Star Wars Smugglers Run Disneyworld puts you behind the controls of the Millennium Falcon
It doesn’t matter if you saw A New Hope in the cinemas back in 78 or your knowledge of the Star Wars universe doesn’t extend past Baby Yoda memes, the chance to fly in the Millennium Falcon as part of the Star Wars Smugglers Run at Disneyworld Hollywood Studios’ Galaxy’s Edge is unmissable. Designed from the ground up to be a shared experience, it’s as popular with families as bachelorette parties.
Seeing the Millennium Falcon for the first time is incredible
Parked beneath the peaks of the Black Spire Outpost, your first view of the famed freighter will draw gasps or stupid grins (probably both). It’s built to scale and lets out occasional blasts of steam from its landing gears, adding to the authenticity. Entry to the Disneyworld version of the Star Wars Smugglers Run is to its left and there are screens offering an estimate of the time to the ride based on the queue. For reference, at rope drop in the off-season, we arrived to see a wait time of 45 minutes and in reality it only took about 35 from the start of the line to entering the Falcon. The fast pass is also an option now.
Prepare for a queue with a view
What Disney’s Imagineers have been able to achieve is first class. The whole ride is an experience, even in the queue – which can last hours in peak season. A cleverly conceived pathway weaves you around and around, managing the crowds but entertaining them along the way. Starting within the rocky walls of the Black Spires, you edge through a workshop bay, winding through steel gantries and past massive engines. It’s very industrial – like a back-of-house at an airport, but in a galaxy far, far away.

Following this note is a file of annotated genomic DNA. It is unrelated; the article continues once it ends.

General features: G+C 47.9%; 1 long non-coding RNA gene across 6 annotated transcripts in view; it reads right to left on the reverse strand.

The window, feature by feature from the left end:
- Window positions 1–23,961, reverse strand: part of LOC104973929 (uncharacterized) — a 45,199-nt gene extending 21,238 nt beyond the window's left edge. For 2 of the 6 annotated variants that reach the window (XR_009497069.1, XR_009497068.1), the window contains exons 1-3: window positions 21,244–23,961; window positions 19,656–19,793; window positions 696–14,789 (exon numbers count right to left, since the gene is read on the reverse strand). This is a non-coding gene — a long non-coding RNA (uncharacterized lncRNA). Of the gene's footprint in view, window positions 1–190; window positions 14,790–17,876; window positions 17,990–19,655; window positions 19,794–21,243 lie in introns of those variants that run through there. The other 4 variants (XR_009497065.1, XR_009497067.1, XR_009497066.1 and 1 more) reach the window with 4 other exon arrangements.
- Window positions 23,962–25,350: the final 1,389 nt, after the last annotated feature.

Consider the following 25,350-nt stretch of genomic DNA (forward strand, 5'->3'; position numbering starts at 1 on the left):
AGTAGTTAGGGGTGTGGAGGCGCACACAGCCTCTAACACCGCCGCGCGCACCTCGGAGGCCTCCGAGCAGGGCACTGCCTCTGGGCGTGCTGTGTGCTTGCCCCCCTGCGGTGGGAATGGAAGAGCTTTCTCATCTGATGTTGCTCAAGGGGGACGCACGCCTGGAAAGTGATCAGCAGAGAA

Star Wars Smugglers’ Run is made for play
There are buttons and levers everywhere, little details to spot and runes and codes to read. Using the Disney Play app, you can use a phone’s camera to trigger augmented reality translations of runes written on the walls, crates and bins. There are also scannable codes to find and read, with them launching missions or things that a completionist will love to collect.
As we finally approach the entrance to the ride, we’re assembled in a main room where an animatronic character, Hondo Onahka (voiced by Jim Cummings) addresses the crowd. Galactic wheeler and dealer, Hondo, tells the backstory to the experience, recruiting you to help him as he runs his “legitimate business”. He has more cargo than he can handle and wants you to make a run for him. He’s not keen on questions and unforgiving if you lose the precious cargo. Once he’s completed his speech, the doors open and you enter the Millennium Falcon – this is Disneyworld Smugglers Run and you’re about to fly the ship of your dreams.
Get ready to take control as you pilot the Millennium Falcon
While waiting for access to the cockpit, you’ll have a moment to pose at the space chess table as seen in the original trilogy. Cast members will assign you a card to denote your role and position on the Smuggler’s Run. Each cockpit (there are several running simultaneously) has six seats – two pilots at the front, two gunners in the middle seats and two engineers at the back. This is a simulator on steroids, where instead of a predetermined ride like on Star Tours, every action can impact the experience.